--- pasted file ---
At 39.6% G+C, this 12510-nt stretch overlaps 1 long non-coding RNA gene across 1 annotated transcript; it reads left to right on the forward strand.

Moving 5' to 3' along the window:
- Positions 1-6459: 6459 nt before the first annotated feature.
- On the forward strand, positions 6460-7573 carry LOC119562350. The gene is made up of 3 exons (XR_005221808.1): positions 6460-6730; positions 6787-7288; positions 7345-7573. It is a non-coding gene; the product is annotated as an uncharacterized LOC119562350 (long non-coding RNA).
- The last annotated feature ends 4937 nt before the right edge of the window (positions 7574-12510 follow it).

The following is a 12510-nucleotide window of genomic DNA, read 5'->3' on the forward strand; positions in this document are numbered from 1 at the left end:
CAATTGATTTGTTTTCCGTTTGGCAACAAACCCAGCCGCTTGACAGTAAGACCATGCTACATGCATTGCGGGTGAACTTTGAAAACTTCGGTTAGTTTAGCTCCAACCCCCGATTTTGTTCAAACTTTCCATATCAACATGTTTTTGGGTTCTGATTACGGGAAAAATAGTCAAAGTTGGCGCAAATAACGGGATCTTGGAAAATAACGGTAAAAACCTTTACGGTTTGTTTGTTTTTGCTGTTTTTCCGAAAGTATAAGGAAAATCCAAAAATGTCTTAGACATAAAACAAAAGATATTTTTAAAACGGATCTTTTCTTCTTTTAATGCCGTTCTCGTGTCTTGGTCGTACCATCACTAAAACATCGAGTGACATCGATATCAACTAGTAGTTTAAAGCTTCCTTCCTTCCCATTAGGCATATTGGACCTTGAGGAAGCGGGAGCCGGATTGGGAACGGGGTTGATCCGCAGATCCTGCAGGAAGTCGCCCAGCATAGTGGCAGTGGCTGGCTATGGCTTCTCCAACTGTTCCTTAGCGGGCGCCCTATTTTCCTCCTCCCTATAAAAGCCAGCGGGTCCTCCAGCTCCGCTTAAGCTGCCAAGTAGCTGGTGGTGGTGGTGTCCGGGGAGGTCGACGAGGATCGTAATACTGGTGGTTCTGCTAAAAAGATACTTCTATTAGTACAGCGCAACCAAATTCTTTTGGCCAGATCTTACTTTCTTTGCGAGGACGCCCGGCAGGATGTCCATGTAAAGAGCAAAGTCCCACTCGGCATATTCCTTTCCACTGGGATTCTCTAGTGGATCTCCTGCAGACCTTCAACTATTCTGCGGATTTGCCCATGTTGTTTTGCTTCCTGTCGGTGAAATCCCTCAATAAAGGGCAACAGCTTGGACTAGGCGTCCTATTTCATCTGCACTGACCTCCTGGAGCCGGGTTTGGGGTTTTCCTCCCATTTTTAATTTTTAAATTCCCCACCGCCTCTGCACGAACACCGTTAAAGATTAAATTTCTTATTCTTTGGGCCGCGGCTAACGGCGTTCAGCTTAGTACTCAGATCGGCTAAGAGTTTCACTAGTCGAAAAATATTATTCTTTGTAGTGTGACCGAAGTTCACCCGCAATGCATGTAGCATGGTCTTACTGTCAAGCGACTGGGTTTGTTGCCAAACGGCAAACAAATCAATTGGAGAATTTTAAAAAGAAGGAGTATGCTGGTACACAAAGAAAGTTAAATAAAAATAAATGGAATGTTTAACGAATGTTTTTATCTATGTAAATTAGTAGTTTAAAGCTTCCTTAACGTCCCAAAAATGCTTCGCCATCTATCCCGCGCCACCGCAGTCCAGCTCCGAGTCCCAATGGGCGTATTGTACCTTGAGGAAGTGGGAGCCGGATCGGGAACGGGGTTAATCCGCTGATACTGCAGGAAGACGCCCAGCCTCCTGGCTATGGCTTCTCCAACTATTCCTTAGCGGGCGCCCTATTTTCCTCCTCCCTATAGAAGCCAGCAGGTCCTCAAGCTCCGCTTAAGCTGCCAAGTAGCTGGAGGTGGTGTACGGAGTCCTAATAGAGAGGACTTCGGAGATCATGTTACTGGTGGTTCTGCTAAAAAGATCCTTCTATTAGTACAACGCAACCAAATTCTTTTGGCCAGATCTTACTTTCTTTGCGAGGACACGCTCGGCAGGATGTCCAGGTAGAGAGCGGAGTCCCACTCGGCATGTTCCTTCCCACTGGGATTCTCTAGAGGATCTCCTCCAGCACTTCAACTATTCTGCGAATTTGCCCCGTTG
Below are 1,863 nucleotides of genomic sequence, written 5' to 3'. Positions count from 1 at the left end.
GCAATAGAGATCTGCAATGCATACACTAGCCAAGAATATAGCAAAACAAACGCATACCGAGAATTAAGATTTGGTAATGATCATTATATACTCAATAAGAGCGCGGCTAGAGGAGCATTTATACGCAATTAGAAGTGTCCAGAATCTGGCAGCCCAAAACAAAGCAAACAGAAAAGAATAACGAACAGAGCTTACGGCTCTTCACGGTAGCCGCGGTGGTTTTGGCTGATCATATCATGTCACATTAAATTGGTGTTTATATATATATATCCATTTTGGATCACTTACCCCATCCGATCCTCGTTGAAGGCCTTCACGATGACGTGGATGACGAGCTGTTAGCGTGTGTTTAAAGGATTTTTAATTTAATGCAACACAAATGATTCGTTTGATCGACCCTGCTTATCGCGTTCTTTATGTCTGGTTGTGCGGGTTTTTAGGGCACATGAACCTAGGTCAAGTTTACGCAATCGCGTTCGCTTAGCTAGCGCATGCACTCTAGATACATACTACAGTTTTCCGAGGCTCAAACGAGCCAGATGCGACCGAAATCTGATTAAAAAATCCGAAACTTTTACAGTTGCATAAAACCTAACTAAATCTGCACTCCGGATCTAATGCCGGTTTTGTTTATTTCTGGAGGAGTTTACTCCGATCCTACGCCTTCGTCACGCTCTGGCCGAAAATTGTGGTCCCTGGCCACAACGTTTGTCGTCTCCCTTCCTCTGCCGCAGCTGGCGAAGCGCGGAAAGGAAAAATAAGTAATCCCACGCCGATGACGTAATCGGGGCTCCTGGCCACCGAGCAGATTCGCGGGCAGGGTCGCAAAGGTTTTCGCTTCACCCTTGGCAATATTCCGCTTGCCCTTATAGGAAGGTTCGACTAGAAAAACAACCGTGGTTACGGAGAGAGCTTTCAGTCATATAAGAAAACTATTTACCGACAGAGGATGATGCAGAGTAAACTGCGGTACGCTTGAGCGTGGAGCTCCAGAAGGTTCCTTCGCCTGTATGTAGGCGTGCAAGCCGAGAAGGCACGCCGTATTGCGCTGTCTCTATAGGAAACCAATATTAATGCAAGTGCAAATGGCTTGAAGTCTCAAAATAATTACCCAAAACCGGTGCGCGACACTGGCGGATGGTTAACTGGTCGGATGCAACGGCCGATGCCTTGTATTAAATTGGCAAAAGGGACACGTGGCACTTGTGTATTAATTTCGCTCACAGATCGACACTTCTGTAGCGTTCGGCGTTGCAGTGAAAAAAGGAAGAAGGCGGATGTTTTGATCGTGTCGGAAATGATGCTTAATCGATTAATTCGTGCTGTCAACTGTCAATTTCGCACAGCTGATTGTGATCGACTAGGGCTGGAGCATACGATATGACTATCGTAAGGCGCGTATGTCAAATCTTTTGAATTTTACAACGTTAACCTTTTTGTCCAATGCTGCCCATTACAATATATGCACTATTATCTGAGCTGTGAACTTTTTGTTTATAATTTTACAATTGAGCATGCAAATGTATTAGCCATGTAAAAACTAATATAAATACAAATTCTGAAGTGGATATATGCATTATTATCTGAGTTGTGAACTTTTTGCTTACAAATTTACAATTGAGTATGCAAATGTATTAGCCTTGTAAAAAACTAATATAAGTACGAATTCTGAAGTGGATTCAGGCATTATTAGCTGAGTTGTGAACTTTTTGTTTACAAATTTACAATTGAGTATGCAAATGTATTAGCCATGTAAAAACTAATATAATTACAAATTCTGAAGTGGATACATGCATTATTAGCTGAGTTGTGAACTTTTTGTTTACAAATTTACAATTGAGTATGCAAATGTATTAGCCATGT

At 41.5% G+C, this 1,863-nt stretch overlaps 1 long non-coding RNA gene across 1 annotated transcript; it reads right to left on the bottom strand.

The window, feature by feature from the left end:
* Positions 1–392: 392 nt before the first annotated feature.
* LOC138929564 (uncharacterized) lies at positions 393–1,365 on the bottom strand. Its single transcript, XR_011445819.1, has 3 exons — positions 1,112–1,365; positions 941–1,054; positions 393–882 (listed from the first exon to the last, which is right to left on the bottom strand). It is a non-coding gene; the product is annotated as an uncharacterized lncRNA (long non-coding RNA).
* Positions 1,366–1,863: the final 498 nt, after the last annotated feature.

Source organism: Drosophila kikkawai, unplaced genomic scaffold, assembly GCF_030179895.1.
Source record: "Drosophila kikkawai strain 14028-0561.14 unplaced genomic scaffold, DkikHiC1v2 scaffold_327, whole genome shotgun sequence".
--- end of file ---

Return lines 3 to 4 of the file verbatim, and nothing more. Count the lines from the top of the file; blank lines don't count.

- Positions 1-6459: 6459 nt before the first annotated feature.
- On the forward strand, positions 6460-7573 carry LOC119562350. The gene is made up of 3 exons (XR_005221808.1): positions 6460-6730; positions 6787-7288; positions 7345-7573. It is a non-coding gene; the product is annotated as an uncharacterized LOC119562350 (long non-coding RNA).